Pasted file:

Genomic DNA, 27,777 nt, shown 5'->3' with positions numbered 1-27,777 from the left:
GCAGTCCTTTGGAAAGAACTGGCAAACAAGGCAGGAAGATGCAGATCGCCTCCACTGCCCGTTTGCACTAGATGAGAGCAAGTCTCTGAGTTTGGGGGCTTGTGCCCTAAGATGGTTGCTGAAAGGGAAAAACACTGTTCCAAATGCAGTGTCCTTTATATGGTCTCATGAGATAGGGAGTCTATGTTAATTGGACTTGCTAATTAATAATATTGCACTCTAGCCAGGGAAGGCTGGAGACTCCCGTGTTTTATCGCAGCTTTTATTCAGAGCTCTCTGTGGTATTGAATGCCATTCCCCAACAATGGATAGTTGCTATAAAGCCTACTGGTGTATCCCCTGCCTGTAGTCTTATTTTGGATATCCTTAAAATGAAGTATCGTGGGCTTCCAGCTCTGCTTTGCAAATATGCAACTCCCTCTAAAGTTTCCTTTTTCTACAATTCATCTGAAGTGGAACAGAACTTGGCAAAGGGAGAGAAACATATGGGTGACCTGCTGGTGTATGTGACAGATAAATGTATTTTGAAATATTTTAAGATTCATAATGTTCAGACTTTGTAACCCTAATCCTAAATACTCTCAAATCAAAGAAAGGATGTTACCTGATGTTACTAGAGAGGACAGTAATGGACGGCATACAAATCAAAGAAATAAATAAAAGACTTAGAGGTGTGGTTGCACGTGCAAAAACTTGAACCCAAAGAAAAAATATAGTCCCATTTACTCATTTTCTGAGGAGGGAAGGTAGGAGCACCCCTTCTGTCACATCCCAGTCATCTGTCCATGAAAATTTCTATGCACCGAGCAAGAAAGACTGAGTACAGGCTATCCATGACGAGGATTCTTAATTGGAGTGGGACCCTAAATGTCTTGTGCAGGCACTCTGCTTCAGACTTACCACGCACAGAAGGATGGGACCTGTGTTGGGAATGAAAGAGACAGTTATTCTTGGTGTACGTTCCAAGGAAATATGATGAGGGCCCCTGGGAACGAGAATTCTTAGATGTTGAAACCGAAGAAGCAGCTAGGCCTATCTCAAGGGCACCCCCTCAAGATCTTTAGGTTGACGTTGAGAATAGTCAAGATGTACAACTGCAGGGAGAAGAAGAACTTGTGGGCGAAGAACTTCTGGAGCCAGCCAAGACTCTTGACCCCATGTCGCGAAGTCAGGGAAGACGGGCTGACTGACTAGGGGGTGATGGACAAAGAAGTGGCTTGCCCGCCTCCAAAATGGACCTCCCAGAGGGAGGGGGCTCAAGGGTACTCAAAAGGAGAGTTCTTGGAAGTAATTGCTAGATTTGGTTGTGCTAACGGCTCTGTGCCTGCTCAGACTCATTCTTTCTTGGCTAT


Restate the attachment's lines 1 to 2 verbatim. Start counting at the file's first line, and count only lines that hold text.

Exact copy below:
Genomic DNA, 27,777 nt, shown 5'->3' with positions numbered 1-27,777 from the left:
GCAGTCCTTTGGAAAGAACTGGCAAACAAGGCAGGAAGATGCAGATCGCCTCCACTGCCCGTTTGCACTAGATGAGAGCAAGTCTCTGAGTTTGGGGGCTTGTGCCCTAAGATGGTTGCTGAAAGGGAAAAACACTGTTCCAAATGCAGTGTCCTTTATATGGTCTCATGAGATAGGGAGTCTATGTTAATTGGACTTGCTAATTAATAATATTGCACTCTAGCCAGGGAAGGCTGGAGACTCCCGTGTTTTATCGCAGCTTTTATTCAGAGCTCTCTGTGGTATTGAATGCCATTCCCCAACAATGGATAGTTGCTATAAAGCCTACTGGTGTATCCCCTGCCTGTAGTCTTATTTTGGATATCCTTAAAATGAAGTATCGTGGGCTTCCAGCTCTGCTTTGCAAATATGCAACTCCCTCTAAAGTTTCCTTTTTCTACAATTCATCTGAAGTGGAACAGAACTTGGCAAAGGGAGAGAAACATATGGGTGACCTGCTGGTGTATGTGACAGATAAATGTATTTTGAAATATTTTAAGATTCATAATGTTCAGACTTTGTAACCCTAATCCTAAATACTCTCAAATCAAAGAAAGGATGTTACCTGATGTTACTAGAGAGGACAGTAATGGACGGCATACAAATCAAAGAAATAAATAAAAGACTTAGAGGTGTGGTTGCACGTGCAAAAACTTGAACCCAAAGAAAAAATATAGTCCCATTTACTCATTTTCTGAGGAGGGAAGGTAGGAGCACCCCTTCTGTCACATCCCAGTCATCTGTCCATGAAAATTTCTATGCACCGAGCAAGAAAGACTGAGTACAGGCTATCCATGACGAGGATTCTTAATTGGAGTGGGACCCTAAATGTCTTGTGCAGGCACTCTGCTTCAGACTTACCACGCACAGAAGGATGGGACCTGTGTTGGGAATGAAAGAGACAGTTATTCTTGGTGTACGTTCCAAGGAAATATGATGAGGGCCCCTGGGAACGAGAATTCTTAGATGTTGAAACCGAAGAAGCAGCTAGGCCTATCTCAAGGGCACCCCCTCAAGATCTTTAGGTTGACGTTGAGAATAGTCAAGATGTACAACTGCAGGGAGAAGAAGAACTTGTGGGCGAAGAACTTCTGGAGCCAGCCAAGACTCTTGACCCCATGTCGCGAAGTCAGGGAAGACGGGCTGACTGACTAGGGGGTGATGGACAAAGAAGTGGCTTGCCCGCCTCCAAAATGGACCTCCCAGAGGGAGGGGGCTCAAGGGTACTCAAAAGGAGAGTTCTTGGAAGTAATTGCTAGATTTGGTTGTGCTAACGGCTCTGTGCCTGCTCAGACTCATTCTTTCTTGGCTAT